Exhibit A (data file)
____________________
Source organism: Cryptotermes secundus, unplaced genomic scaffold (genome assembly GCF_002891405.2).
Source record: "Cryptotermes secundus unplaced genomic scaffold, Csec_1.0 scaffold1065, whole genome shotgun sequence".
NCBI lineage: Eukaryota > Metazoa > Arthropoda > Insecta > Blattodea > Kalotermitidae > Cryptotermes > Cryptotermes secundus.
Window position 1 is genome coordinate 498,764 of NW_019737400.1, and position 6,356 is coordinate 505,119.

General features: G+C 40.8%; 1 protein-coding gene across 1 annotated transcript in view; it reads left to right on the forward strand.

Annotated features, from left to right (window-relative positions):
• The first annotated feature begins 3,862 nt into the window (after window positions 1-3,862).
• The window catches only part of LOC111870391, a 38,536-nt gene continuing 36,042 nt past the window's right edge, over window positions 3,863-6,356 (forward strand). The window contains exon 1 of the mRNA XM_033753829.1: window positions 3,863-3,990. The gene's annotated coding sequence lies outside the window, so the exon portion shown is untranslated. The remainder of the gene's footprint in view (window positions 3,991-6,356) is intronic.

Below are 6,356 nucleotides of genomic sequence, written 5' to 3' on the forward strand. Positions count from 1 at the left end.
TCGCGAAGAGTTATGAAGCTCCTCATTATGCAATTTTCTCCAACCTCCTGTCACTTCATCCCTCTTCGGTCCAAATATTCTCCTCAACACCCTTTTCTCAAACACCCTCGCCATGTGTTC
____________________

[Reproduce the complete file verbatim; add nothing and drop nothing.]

Source organism: Cryptotermes secundus, unplaced genomic scaffold (genome assembly GCF_002891405.2).
Source record: "Cryptotermes secundus unplaced genomic scaffold, Csec_1.0 scaffold1065, whole genome shotgun sequence".
NCBI lineage: Eukaryota > Metazoa > Arthropoda > Insecta > Blattodea > Kalotermitidae > Cryptotermes > Cryptotermes secundus.
Window position 1 is genome coordinate 498,764 of NW_019737400.1, and position 6,356 is coordinate 505,119.

General features: G+C 40.8%; 1 protein-coding gene across 1 annotated transcript in view; it reads left to right on the forward strand.

Annotated features, from left to right (window-relative positions):
• The first annotated feature begins 3,862 nt into the window (after window positions 1-3,862).
• The window catches only part of LOC111870391, a 38,536-nt gene continuing 36,042 nt past the window's right edge, over window positions 3,863-6,356 (forward strand). The window contains exon 1 of the mRNA XM_033753829.1: window positions 3,863-3,990. The gene's annotated coding sequence lies outside the window, so the exon portion shown is untranslated. The remainder of the gene's footprint in view (window positions 3,991-6,356) is intronic.

Below are 6,356 nucleotides of genomic sequence, written 5' to 3' on the forward strand. Positions count from 1 at the left end.
TCGCGAAGAGTTATGAAGCTCCTCATTATGCAATTTTCTCCAACCTCCTGTCACTTCATCCCTCTTCGGTCCAAATATTCTCCTCAACACCCTTTTCTCAAACACCCTCGCCATGTGTTC